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The National Re-Offenders League

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With the latest NRL player, Mitchell Pearce, in hot water do the current generation of players feel they are entitled to do what they want or do they simply just have too much time on their hands?

Who would want to be the CEO of the National Rugby League? It seems that a week cannot go by where a player does the wrong thing. Mitchell Pearce has recently been the latest in a long list of high-profile players put under the spotlight. After simulating a lewd act on a dog and allegedly urinating on himself and a woman’s couch, his career looks to be in jeopardy. But, this isn’t the first time he hasn’t found himself out on the town and causing trouble. Only two years ago, Pearce looked to have made unwanted advances on a woman at a Kings Cross nightclub. While the charges were eventually dropped, he ultimately missed out on NSW first State of Origin victory in nine years and almost had his career ended then. So, surely after going through that ordeal, he would have learnt his lesson? Apparently not. This begs the question: what is going through the heads of these players every time they try to go out or before they get into trouble?

Pearce is a famous name in the rugby league community. His father, Wayne, was a legend for NSW and the Balmain Tigers and is highly regarded among everyone in the game. This has meant that ever since Mitchell was making his way through the grades, people were expecting him to be a superstar and the pressure obviously has been a burden on him. However, this cannot be seen as an excuse. Any young aspiring football player would love to be able to get the opportunities that have been afforded to Pearce and if he does survive the chop then it may prove that having the Pearce name could actually save his career.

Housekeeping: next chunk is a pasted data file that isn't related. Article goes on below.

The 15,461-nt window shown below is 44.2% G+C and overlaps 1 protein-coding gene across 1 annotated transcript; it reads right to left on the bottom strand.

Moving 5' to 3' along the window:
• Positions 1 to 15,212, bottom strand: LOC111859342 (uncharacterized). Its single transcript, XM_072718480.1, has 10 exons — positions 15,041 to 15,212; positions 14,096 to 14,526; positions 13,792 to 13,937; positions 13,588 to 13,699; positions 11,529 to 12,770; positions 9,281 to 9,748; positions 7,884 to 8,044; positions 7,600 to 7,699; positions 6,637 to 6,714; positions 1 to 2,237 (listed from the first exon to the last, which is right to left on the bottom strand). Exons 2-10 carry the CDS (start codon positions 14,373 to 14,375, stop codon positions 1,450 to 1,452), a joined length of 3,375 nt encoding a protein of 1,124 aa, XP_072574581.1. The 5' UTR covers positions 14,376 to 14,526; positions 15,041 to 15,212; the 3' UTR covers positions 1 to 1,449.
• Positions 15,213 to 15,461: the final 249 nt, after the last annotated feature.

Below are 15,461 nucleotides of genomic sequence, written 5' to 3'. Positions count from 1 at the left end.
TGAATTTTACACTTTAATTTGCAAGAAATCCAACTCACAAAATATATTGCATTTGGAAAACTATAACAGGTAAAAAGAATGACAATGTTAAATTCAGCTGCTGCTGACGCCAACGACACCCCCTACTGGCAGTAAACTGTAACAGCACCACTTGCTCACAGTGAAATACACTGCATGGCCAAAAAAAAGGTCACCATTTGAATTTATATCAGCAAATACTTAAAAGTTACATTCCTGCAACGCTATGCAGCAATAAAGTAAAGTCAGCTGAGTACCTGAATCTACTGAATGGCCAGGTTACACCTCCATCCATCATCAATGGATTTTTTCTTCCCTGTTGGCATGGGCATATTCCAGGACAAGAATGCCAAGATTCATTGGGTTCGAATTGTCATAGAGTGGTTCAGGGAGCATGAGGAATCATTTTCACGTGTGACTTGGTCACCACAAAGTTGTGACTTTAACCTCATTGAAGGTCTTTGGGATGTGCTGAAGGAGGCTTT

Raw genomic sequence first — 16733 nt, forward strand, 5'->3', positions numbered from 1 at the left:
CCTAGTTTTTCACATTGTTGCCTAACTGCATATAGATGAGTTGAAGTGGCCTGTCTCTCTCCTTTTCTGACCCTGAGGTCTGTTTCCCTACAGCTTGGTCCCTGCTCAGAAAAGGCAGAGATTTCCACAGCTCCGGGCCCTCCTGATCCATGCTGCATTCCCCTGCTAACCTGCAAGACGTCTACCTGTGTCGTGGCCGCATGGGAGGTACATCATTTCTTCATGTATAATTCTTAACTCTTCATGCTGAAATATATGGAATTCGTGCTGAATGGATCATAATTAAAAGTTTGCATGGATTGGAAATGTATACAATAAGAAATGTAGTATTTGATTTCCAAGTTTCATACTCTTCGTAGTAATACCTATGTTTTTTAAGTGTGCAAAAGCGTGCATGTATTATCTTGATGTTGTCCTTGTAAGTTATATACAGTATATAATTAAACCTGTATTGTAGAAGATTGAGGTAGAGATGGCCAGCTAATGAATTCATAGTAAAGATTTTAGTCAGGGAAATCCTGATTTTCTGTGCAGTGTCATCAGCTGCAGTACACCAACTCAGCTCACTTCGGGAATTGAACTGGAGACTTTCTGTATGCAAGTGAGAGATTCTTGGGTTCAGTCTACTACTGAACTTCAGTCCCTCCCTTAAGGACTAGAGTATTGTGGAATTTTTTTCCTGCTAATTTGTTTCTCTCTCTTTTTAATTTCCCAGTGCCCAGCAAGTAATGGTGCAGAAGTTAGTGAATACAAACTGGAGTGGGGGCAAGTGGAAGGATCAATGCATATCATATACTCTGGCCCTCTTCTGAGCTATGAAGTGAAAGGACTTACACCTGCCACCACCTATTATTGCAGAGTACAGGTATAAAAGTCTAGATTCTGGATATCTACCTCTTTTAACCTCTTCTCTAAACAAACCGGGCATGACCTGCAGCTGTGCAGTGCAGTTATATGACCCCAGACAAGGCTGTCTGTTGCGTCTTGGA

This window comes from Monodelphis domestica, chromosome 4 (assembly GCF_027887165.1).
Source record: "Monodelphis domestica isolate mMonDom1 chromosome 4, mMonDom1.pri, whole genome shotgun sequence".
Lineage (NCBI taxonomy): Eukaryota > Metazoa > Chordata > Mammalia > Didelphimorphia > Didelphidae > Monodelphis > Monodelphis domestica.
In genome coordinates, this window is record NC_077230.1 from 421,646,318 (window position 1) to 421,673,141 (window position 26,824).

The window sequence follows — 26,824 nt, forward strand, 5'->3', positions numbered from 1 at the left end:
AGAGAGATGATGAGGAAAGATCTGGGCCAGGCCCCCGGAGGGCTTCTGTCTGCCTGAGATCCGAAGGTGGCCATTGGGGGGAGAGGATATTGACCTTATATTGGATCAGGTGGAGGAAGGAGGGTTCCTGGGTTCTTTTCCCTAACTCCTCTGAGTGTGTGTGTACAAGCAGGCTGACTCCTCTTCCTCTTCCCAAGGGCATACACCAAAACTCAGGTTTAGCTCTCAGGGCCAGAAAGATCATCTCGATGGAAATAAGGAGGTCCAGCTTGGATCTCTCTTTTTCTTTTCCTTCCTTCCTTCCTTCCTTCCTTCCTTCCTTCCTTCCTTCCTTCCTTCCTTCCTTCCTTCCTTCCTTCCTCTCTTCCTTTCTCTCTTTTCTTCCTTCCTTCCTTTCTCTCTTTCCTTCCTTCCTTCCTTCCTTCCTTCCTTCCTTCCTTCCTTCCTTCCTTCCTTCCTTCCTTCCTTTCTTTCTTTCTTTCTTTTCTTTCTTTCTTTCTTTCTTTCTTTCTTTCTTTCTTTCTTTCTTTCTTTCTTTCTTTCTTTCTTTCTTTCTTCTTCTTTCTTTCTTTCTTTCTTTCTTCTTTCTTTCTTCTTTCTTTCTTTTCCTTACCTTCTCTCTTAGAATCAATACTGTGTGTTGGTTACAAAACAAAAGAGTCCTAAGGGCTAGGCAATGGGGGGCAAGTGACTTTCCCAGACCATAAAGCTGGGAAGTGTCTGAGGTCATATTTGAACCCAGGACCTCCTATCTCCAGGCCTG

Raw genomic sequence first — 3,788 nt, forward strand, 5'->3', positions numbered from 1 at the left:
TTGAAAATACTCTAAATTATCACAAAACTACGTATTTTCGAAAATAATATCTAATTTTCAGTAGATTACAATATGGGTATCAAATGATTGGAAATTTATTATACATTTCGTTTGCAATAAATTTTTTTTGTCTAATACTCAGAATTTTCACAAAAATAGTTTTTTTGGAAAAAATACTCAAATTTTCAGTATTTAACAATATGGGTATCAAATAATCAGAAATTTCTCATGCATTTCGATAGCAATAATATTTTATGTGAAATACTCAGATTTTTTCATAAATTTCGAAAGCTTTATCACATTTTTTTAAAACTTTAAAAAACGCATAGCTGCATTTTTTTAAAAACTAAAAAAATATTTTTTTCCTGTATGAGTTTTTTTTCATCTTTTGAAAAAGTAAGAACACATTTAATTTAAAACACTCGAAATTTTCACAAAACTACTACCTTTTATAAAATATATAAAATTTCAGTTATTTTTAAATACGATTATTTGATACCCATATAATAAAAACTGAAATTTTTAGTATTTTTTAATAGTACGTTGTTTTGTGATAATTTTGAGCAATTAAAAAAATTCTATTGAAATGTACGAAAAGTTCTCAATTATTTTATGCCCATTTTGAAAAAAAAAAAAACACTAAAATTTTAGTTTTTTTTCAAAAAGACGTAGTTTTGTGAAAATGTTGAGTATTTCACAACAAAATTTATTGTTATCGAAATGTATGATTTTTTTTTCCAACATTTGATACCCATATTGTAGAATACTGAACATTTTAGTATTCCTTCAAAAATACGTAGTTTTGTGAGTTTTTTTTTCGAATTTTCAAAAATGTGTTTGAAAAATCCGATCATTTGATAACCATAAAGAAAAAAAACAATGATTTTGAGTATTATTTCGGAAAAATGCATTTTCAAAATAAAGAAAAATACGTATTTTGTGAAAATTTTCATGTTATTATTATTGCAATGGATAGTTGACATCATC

Mitchell (left) and Wayne (right) courtesy of foxsports.com.au
Mitchell (left) and Wayne (right). source

While being a professional athlete can be physically demanding with training sessions most days and games on a weekend, there is still a considerable amount of downtime for them. As soon as the season ends the teams have their infamous ‘mad Monday’ celebrations and then go off on their way for a month or two before their pre-season training begins. This is a far cry from even 30 years ago where players had full-time jobs and still found time to train and play. While this would not be viable in today’s professional sport, players today need to realise they are role models and in the public spotlight so every decision they make will be heavily scrutinised, not just out and about but on social media as well.

Parramatta Eels 'Mad Monday' celebrations courtesy of heraldsun.com.au
Parramatta Eels ‘Mad Monday’ celebrations. source

The NRL has made attempts to encourage players to be more proactive with their careers as all players in the under 20s competition having to either work or be studying to play, educating players more on the dangers of social media and the effect of their behaviour can have on their careers can go a long way to hopefully reducing the amount of players spending just as much time in the court room as the football field.